United Arab Emirates / Dubai / Dubai Knowledge Park / iCademy Middle East

iCademy Middle East Experience

Dubai's only accredited online schooling option, iCademy, has become a life saver for parents of children who want a more flexible approach to their children's education. Fully accredited by the KHDA and NEASC, it ensures that students can complete their education with a High School Diploma that will be recognised globally.
At a glance
School type
International
School phase
All through
Inspection rating
No rating
Curricula taught
Availability 2020/21
fiber_manual_record All grades
Availability 2021/22
fiber_manual_record All grades
Annual fee average
AED 20,500
Annual fees
AED 18,332 - 25,672
Price band help
Mid-range
Status
Open
Opening year
2007
School year
Sep to Jul
Principal
Diane Claver
Owner
Pansophic Learning
Main teacher nationality
A mix of nationalities
Main student nationality
A mix of nationalities

Nearby nurseries

1.4km • EYFS curriculum
2.1km • Montessori curriculum
2.4km • EYFS curriculum
2.6km • Common Core curriculum
2.6km • EYFS curriculum
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LET'S GO

We think that WhichSchoolAdvisor School Experiences are a very special part of our site. In these features, we give parents insight into the unique feel and culture of every school community we visit. Prior to Covid19, a virtual visit hadn’t ever been on our agenda, but just as schools have embraced new ways of working, so have we. What better to school to visit in the virtual world, than the only online school in the region, iCademy Middle East.

Our School Experience visit to iCademy Middle East consisted of a series of video conferences with key members of the school community. Students, parents, teachers and school leaders all took part to share their experiences. We were also able to see a number of iCademy lessons in action, both live and pre-recorded.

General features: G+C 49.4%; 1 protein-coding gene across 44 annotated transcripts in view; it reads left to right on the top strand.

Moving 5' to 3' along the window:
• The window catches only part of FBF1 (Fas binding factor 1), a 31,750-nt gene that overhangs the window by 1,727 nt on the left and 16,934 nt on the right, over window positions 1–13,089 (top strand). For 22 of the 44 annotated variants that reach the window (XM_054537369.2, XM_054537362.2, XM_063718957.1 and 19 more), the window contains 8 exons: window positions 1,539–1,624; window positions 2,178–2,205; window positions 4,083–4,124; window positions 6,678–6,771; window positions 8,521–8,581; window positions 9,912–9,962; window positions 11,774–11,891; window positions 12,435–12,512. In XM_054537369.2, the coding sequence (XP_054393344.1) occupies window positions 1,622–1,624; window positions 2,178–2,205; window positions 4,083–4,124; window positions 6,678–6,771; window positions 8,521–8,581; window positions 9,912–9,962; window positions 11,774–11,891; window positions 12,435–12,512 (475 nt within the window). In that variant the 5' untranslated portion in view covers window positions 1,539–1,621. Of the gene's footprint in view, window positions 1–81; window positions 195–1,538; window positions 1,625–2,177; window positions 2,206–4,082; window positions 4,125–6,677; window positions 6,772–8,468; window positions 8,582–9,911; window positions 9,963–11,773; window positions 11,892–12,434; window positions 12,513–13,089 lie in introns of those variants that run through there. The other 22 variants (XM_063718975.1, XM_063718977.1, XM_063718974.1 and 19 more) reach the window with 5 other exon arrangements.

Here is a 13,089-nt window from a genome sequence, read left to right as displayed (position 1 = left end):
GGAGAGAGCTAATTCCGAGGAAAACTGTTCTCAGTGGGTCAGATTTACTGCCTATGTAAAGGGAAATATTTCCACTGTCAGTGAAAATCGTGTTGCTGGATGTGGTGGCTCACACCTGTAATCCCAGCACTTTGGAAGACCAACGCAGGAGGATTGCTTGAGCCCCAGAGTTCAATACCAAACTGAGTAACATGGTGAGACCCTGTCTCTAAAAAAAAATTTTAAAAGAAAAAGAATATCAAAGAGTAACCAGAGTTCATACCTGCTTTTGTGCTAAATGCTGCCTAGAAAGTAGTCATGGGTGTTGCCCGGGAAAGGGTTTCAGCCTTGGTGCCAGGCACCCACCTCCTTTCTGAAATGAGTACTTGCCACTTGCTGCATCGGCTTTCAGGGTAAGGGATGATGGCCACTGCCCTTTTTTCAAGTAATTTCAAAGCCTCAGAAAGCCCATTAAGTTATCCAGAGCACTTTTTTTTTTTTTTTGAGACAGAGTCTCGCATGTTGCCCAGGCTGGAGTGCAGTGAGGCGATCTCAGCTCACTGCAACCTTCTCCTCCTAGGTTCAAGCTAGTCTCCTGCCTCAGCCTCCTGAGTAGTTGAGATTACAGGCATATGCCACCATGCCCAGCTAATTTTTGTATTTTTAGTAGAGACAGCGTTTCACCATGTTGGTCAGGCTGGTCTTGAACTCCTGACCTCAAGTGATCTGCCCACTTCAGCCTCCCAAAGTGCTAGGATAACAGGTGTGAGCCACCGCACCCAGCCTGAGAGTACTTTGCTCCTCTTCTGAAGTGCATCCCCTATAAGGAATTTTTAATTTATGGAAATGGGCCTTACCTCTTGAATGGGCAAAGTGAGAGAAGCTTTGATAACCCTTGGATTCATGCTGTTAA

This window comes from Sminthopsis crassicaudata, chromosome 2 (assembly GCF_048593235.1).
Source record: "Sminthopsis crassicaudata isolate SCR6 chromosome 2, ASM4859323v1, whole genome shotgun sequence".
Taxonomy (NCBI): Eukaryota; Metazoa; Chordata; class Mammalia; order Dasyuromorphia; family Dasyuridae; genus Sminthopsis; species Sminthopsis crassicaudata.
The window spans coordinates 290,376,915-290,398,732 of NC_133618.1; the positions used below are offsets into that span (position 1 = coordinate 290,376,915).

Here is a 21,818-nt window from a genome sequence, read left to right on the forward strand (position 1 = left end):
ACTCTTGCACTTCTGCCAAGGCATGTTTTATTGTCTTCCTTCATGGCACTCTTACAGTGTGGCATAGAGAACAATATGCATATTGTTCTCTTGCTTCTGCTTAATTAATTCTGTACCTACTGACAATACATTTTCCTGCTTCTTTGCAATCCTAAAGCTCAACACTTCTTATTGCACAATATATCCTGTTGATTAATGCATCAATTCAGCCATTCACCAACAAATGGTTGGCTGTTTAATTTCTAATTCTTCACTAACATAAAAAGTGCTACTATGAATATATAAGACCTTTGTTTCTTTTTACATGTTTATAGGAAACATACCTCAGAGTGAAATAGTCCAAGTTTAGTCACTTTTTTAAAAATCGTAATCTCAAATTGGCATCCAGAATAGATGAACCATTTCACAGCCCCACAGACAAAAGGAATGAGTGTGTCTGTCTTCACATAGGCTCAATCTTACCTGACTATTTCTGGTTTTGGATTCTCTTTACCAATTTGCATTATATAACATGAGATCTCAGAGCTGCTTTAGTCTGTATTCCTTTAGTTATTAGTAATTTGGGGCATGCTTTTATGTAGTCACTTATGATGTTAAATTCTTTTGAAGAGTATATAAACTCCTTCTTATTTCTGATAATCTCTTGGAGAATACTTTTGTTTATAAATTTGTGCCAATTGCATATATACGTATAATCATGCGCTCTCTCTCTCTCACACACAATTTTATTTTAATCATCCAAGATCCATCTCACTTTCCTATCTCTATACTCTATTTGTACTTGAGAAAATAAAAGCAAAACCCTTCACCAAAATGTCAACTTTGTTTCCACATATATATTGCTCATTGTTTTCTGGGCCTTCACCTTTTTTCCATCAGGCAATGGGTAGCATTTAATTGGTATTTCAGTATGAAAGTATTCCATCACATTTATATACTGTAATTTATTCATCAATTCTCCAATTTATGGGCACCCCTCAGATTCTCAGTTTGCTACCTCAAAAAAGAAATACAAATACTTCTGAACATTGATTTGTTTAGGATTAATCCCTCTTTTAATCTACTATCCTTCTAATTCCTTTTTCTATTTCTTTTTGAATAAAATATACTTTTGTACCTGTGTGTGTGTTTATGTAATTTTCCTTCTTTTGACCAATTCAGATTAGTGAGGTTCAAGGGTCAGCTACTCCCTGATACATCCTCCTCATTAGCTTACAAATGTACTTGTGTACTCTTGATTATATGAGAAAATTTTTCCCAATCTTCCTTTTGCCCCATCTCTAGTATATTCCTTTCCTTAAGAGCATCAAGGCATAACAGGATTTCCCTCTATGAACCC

Our visit took place during the time of the Covid19 related school closures, so we were unable to tour the school’s Learning Center in Knowledge Village. You read more about the Learning Center in our iCademy Middle East School Review.

We begin by meeting three key members of the school’s leadership team. Attending our meeting are Jo Nolan, Head of iCad [the “iCad” programme is designed for students with additional needs, and is usually housed at the Knowledge Village Learning Center] and the school’s Special Education Needs Co-Ordinator, Maya Sleiman who is High School Department Chair and Caitriona Lane, Lower and Middle School Department Chair.

Given the June 2020 timing of our visit, our conversation opened with how the school had adapted to the UAE wide school closures. The clear message was that for most iCademy students and staff, there had been little to no change in school life – and this had been a real blessing in a challenging time! For those students who attend the school online only, there had been no changes at all. For students who usually attend the Learning Center in person, there had been more changes, but as iCad Leader Ms Nolan told us, the fact that the school already had the platform, software and ways of working in place meant that even for those students, the transition to online learning had been a relatively simple one.


iCademy Students attending sports event

“During the school closures, we have been able to provide stability for our Learning Center students in a way that, had they been at a typical brick and mortar school, there would have been more change for them to adapt to. That has been a unique factor for us. We transformed every aspect of their usual school day into an online one within 48 hours. It was that fast”. Ms Jo Nolan, iCademy